post on the Battlefield Website
has an update on EA's ongoing battle against
Battlefield 1 cheaters. They address concerns they've heard voiced by players
and talk about current and future efforts to weed out miscreants. Here's a bit:
State of Play: Removing Cheaters
Over the past six months, we’ve steadily ramped up our anti-cheat efforts,
working closely with the FairFight team to detect and remove more cheaters than
ever before. In October alone, we sanctioned over 8,500 accounts. Since then,
instances of cheating have declined. While we have made significant gains, we
still can do more.
Improvements to FairFight In-game Messaging
Battlefield 1 veterans may remember the global messaging that was sent every
time FairFight had acted against a player. As we ramped up our efforts against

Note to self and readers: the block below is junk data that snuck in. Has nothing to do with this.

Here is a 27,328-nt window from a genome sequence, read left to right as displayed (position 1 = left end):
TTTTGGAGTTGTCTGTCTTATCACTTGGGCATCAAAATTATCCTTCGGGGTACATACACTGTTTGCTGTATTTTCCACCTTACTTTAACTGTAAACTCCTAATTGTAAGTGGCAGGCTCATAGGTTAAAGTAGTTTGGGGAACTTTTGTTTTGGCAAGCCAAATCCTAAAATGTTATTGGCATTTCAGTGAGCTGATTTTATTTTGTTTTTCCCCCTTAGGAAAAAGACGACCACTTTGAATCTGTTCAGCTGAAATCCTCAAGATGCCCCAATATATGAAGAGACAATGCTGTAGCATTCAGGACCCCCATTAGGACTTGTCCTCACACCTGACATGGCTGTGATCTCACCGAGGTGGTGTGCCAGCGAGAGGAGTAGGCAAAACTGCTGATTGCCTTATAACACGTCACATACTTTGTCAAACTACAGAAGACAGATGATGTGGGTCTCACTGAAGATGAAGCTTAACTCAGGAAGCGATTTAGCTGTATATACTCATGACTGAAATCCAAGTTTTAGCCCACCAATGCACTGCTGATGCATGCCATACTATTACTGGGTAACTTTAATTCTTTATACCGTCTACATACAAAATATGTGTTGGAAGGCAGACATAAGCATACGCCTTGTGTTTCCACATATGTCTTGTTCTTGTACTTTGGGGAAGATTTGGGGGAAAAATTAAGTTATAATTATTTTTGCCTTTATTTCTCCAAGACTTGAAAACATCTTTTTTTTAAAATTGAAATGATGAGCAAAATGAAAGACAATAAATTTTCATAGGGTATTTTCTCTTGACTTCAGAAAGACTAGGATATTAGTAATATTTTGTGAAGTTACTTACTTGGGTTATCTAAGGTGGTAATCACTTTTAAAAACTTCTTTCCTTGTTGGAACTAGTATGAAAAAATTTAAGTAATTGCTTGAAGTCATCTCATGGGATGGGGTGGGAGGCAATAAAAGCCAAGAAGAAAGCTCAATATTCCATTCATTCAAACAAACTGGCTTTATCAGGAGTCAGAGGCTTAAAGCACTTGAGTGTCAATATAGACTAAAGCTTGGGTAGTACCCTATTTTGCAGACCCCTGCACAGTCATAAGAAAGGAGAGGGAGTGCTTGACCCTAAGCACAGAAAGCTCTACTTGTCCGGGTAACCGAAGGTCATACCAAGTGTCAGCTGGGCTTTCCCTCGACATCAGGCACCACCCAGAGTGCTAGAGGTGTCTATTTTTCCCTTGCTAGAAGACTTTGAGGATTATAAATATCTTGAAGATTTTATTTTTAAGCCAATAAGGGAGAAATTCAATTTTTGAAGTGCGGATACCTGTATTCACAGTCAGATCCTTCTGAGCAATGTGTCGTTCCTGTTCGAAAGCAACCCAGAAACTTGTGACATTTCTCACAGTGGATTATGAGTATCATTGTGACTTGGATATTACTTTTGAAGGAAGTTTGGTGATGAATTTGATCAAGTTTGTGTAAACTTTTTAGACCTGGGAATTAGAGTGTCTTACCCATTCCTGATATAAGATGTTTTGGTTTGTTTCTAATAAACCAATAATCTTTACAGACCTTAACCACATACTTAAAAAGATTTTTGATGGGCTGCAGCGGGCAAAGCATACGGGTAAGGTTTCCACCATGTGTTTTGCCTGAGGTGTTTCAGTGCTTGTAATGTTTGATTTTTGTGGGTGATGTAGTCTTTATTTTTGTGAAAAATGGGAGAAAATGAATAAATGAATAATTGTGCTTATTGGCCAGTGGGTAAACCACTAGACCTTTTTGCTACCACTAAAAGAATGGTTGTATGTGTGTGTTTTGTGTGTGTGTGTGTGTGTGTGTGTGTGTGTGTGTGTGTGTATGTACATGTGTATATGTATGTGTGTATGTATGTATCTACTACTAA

cheaters, these messages became a distraction from other in-game discussions,
and they were disabled a few months ago based on your feedback. However, our
communication about this created some questions. Going forward, our
communication will be more clear, transparent, and proactive.
Soon, you’ll see a new form of FairFight messaging. This will condense the
combined bans from the last 24 hours into a single in-game post, sent every few
How and When a Player Gets Sanctioned
We saw a rise in the number of social media posts claiming FairFight had banned
players incorrectly after the October ban wave mentioned above. However, we are
confident that our detection methods produce accurate results. Cheat developers
may be attempting to manipulate players’ minds about anti-cheat tools, and to
leverage detection information from game developers.
A common misconception regarding FairFight is that higher skilled players are
more likely to get sanctioned due to their improved match stats. This is not
correct; it is not possible to be banned simply for being skilled.